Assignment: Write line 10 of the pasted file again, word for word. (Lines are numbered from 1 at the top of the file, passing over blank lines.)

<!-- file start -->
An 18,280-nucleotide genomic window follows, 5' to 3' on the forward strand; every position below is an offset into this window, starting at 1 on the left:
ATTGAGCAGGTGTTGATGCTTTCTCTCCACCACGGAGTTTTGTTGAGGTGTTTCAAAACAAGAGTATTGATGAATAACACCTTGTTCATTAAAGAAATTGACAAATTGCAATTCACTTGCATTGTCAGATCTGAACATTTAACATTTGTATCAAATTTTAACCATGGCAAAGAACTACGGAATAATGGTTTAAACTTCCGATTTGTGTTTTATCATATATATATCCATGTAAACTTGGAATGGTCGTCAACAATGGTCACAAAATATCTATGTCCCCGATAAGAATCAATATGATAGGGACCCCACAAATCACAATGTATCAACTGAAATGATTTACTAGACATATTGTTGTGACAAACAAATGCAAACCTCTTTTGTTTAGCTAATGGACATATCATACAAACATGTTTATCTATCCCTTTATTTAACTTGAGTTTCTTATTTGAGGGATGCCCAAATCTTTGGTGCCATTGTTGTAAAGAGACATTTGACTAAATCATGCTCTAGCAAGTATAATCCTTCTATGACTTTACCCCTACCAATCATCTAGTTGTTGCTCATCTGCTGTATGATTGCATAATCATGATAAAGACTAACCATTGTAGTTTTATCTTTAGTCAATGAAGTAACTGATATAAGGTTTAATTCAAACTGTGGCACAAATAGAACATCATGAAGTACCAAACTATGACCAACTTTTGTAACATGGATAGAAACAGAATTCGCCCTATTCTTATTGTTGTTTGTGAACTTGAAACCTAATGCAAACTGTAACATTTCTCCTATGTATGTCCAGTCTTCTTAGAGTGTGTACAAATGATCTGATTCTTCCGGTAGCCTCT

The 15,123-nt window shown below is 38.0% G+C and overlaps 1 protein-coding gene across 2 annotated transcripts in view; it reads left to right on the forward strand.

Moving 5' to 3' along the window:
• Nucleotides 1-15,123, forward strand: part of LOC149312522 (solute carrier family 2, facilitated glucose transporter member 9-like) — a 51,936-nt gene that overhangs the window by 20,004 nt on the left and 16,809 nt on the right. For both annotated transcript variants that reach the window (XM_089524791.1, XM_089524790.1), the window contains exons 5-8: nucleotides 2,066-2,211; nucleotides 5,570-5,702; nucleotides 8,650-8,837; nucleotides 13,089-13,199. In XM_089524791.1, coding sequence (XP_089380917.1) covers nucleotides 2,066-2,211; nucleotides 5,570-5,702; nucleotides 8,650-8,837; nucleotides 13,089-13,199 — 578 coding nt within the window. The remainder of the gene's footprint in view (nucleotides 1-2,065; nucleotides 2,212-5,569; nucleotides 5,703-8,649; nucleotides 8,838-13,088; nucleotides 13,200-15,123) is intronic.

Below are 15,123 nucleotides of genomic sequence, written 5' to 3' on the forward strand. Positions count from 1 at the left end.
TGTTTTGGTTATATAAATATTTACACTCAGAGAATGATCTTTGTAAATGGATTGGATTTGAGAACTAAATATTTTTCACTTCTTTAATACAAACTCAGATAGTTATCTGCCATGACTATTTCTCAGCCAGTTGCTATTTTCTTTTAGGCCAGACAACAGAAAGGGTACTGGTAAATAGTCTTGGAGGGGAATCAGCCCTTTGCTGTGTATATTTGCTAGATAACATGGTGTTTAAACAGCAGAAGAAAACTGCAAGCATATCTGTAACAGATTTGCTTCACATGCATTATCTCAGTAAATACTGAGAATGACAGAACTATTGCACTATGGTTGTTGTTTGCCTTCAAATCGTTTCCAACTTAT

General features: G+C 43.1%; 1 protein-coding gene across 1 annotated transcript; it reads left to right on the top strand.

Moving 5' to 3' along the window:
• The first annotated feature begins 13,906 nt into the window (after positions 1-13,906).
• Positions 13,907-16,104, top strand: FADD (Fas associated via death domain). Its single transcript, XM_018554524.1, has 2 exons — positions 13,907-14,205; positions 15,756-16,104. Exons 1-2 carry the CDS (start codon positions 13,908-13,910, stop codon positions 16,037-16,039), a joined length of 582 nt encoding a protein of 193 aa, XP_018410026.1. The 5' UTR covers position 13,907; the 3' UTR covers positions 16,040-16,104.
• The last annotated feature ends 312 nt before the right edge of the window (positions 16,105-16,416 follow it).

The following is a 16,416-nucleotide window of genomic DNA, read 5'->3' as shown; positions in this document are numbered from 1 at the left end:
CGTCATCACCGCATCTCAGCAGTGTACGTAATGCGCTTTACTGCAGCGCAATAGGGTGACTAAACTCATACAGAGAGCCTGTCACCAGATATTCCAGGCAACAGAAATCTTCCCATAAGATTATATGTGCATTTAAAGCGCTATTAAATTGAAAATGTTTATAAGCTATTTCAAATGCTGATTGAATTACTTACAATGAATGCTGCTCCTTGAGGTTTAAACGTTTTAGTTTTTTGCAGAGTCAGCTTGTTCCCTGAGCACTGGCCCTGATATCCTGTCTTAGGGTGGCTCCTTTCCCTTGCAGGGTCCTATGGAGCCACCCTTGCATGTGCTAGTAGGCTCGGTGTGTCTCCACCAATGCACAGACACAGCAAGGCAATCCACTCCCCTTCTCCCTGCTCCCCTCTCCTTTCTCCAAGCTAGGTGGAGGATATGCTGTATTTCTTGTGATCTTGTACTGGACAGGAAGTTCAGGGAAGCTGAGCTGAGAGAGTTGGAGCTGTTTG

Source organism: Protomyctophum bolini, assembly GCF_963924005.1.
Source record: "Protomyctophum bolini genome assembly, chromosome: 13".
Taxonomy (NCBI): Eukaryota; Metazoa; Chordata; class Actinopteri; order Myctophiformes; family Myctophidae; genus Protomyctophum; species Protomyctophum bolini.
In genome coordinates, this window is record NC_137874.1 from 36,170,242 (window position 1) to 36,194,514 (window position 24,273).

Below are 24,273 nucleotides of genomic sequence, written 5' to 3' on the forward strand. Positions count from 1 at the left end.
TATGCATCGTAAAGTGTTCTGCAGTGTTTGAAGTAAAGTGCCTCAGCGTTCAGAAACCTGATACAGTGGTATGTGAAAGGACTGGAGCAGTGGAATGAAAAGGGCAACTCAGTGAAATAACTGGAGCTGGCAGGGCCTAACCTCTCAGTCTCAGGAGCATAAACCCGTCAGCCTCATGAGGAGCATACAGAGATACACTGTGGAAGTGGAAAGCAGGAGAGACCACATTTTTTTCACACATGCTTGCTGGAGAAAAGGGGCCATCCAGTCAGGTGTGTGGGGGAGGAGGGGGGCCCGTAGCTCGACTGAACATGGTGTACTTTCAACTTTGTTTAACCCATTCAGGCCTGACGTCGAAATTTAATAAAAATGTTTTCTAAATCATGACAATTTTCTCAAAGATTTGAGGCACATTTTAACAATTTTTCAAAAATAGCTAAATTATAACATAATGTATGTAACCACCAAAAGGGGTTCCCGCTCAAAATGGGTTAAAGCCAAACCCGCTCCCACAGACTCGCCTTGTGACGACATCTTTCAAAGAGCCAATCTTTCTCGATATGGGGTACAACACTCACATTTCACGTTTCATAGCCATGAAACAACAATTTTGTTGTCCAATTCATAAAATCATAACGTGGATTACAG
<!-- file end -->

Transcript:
• The first annotated feature begins 13,906 nt into the window (after positions 1-13,906).